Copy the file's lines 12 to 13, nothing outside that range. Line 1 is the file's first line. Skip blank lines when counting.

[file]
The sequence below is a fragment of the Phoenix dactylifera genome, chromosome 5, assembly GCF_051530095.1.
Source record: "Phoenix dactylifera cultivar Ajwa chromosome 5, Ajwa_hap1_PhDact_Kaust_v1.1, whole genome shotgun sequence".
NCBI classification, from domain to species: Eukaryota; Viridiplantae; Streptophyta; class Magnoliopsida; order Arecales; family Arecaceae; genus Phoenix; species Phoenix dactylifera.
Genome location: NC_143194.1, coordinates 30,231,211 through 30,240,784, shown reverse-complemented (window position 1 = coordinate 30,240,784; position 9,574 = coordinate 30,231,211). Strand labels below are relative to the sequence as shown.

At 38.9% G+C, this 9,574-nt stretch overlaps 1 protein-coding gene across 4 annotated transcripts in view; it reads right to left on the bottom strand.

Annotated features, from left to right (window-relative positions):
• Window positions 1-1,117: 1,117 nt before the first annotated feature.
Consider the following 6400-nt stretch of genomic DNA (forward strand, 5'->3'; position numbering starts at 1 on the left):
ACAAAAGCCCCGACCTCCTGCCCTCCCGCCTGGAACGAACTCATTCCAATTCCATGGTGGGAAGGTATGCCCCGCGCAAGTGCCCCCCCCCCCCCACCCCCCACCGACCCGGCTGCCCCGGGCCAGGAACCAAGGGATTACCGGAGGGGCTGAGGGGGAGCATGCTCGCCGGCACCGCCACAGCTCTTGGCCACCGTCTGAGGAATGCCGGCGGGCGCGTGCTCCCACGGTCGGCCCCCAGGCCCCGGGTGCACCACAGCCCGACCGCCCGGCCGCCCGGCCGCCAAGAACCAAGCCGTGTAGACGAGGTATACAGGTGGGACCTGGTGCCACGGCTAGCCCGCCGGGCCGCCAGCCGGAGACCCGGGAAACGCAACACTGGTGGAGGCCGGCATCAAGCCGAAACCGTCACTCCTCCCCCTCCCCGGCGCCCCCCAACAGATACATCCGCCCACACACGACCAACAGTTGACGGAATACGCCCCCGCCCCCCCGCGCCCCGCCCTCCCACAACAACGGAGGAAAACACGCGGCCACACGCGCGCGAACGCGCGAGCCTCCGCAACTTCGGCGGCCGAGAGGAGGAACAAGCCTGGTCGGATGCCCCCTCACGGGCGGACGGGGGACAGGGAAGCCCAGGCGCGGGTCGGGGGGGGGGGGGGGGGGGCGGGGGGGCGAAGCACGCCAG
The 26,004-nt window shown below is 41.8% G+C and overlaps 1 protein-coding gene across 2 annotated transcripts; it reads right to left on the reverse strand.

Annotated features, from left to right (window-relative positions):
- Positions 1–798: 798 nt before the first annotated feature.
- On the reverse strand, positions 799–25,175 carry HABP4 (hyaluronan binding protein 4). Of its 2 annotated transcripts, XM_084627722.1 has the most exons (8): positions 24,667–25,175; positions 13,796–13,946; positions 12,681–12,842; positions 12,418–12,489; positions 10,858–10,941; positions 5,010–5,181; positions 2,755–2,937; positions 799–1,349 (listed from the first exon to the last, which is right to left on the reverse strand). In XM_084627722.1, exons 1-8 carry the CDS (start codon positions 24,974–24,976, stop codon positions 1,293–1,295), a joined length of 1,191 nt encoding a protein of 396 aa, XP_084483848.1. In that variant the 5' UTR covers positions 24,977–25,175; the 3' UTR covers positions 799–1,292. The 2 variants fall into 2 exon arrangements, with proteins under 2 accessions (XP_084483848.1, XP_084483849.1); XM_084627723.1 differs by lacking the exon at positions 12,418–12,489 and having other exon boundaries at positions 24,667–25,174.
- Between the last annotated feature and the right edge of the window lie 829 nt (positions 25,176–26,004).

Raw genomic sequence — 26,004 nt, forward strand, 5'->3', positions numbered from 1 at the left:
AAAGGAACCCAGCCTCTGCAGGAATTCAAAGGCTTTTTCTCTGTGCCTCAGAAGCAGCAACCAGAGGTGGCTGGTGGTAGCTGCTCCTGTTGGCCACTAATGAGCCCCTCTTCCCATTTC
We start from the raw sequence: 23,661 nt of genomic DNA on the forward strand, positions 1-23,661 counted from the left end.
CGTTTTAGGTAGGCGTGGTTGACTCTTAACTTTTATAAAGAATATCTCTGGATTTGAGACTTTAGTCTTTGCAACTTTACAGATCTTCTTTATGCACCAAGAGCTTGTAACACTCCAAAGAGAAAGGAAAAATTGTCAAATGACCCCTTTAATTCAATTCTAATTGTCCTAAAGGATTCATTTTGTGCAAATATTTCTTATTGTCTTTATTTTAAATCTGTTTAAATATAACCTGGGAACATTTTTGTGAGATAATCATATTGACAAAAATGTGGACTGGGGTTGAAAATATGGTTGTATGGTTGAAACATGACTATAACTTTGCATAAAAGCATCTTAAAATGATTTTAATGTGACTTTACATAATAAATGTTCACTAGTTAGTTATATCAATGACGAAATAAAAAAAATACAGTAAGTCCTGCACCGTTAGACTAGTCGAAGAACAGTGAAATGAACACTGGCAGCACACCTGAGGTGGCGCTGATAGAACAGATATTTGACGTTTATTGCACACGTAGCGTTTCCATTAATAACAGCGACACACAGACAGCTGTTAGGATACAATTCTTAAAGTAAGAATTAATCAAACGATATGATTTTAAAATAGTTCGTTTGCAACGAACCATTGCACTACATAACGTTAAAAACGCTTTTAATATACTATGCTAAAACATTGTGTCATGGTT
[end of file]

- Positions 1–798: 798 nt before the first annotated feature.
- On the reverse strand, positions 799–25,175 carry HABP4 (hyaluronan binding protein 4). Of its 2 annotated transcripts, XM_084627722.1 has the most exons (8): positions 24,667–25,175; positions 13,796–13,946; positions 12,681–12,842; positions 12,418–12,489; positions 10,858–10,941; positions 5,010–5,181; positions 2,755–2,937; positions 799–1,349 (listed from the first exon to the last, which is right to left on the reverse strand). In XM_084627722.1, exons 1-8 carry the CDS (start codon positions 24,974–24,976, stop codon positions 1,293–1,295), a joined length of 1,191 nt encoding a protein of 396 aa, XP_084483848.1. In that variant the 5' UTR covers positions 24,977–25,175; the 3' UTR covers positions 799–1,292. The 2 variants fall into 2 exon arrangements, with proteins under 2 accessions (XP_084483848.1, XP_084483849.1); XM_084627723.1 differs by lacking the exon at positions 12,418–12,489 and having other exon boundaries at positions 24,667–25,174.